Early spring in Vermont is cold and muddy. It’s a time when the fields and forests are a muted brown and nothing is growing yet, but it is the time of year for one very important Vermont agricultural product: maple syrup. Maple syrup has a special place in my kitchen, as my family has deep roots in the Northeast Kingdom of Vermont. The trees in the maple grove on my mother’s farm are ancient and massive. My great-grandmother made heavenly maple glazed doughnuts and maple custard pies, all from a yearly supply of syrup made within the space of just a few spring weeks.
Warm days and freezing nights are necessary to start the sap flowing in maple trees. Syrup-making takes a lot of sap: 10 gallons reduce to just one gallon of syrup! After the clear and mildly sweet sap runs out through the taps on the trees, is carted off to the sugar house. My family’s sugar house is fairly typical – a small shack in the forest containing a wood fire under a large evaporating pan. While the sap is running the wood fire under the evaporator is stoked day and night until the majority of the water has evaporated. Family and friends often stop by with snacks and beer to share with whomever is on duty. The cozy little wooden building is hot and steamy inside, a nice respite from gathering sap in the cold air, and the scent of a Vermont wood fire mingled with the sweet syrupy smell of the boiling sap is truly unforgettable. When the syrup reaches the perfect density it’s time to make sugar-on-snow. A drizzle of hot syrup on fresh snow quickly cools into a fine candy.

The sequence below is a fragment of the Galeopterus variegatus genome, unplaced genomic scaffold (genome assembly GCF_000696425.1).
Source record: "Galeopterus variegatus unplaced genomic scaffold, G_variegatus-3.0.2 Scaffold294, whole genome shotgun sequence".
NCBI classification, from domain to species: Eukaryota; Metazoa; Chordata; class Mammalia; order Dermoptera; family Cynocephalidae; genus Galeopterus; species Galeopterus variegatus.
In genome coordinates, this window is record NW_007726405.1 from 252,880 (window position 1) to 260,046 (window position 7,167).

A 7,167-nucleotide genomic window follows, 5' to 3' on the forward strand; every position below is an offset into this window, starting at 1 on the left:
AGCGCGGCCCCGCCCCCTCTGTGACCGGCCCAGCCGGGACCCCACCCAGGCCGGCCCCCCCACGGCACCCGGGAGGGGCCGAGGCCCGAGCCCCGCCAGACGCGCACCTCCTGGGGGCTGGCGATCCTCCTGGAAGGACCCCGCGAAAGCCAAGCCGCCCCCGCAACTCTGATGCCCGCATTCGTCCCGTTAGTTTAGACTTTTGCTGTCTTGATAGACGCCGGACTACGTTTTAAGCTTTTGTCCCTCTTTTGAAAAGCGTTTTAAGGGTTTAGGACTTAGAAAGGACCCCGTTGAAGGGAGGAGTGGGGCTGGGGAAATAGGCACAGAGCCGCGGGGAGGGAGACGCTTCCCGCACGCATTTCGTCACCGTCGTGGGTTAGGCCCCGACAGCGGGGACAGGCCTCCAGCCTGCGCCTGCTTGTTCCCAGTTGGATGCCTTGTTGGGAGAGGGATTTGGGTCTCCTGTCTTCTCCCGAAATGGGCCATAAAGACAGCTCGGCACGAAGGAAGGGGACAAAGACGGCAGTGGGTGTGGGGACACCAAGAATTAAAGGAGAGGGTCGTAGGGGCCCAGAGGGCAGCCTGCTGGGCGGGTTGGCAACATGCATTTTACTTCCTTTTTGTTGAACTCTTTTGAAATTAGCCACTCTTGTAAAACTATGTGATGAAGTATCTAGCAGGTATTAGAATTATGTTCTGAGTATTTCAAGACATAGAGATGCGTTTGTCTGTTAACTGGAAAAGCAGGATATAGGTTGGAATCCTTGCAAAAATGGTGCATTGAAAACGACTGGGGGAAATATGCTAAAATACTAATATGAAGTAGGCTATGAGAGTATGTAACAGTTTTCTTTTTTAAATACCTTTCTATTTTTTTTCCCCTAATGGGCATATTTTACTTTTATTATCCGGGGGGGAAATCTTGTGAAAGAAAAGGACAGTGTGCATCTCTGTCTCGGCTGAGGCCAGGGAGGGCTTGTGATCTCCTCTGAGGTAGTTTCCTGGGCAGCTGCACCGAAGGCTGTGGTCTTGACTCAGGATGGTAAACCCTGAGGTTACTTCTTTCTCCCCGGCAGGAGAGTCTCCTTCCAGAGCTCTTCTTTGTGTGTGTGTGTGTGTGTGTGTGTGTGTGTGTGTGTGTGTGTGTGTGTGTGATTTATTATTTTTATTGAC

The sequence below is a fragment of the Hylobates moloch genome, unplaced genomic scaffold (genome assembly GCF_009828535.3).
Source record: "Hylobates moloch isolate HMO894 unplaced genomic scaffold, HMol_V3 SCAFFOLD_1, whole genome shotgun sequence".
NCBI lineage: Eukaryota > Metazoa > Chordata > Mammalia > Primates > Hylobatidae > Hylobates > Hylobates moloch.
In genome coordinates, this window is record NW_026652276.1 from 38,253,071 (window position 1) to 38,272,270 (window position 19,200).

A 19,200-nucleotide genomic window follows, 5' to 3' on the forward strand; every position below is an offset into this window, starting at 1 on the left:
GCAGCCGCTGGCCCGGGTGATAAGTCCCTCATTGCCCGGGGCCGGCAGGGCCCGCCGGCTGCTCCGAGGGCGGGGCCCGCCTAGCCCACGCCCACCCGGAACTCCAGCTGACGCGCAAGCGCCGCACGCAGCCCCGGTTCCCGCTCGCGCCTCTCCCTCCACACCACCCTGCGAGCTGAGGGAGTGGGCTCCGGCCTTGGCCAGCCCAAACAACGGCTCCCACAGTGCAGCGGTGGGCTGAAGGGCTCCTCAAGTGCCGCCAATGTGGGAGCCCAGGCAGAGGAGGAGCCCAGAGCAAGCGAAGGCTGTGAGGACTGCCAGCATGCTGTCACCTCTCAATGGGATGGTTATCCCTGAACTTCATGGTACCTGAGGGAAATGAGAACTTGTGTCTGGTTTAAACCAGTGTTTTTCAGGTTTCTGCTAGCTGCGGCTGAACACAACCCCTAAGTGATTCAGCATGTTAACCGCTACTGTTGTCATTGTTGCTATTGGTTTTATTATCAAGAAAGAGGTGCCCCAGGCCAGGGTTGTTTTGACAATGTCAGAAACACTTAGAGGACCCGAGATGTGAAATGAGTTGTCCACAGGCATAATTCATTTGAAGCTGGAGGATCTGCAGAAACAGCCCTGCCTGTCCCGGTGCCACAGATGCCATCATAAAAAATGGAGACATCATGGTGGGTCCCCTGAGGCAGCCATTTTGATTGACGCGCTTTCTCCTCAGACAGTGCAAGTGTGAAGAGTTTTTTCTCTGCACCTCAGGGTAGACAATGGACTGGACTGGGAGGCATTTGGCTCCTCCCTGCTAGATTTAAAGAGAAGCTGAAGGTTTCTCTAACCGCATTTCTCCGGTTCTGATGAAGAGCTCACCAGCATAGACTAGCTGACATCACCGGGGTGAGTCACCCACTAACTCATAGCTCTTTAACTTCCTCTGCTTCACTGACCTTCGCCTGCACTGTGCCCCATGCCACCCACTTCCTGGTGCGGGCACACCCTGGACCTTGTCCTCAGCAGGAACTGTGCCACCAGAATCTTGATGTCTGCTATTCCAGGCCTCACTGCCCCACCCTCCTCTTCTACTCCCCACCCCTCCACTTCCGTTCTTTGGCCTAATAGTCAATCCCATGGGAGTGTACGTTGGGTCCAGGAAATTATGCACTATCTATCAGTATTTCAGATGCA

We currently sell Vermont maple syrup from Wheelock Mountain. The folks at Wheelock Mountain Farm (in Greensboro Bend, VT) also hand tap trees, haul sap by hand, and boil it on a wood-fired evaporator. Emily at Wheelock Mountain Farm reports a “wonderful spring” this year, with an average haul of sap.
As we approach May the snow has all melted, Vermont is turning green again and we’re stocked up with a fresh supply of syrup. I leave you with a recipe for my favorite way to use maple syrup in the springtime, when farmer’s markets are opening and new salad greens are sprouting up.
Mom’s Maple Vinaigrette
¼ cup vegetable oil
3 Tbsp maple syrup
2 Tbsp apple cider vinegar
½ tsp fine sea salt
Put all ingredients in a jar. Close lid and shake it up. Delicious on spring greens, especially with strawberries, blue cheese and/or candied nuts.
And in case anyone is doing any haying this summer:
Recipe from “An Old Peacham Farmer”
1 cup maple syrup
1 cup vinegar
1 gallon cold spring water
Mix and refresh yourself while haying.
Julie Cappellano is the General Manager and wine buyer at Formaggio Kitchen South End.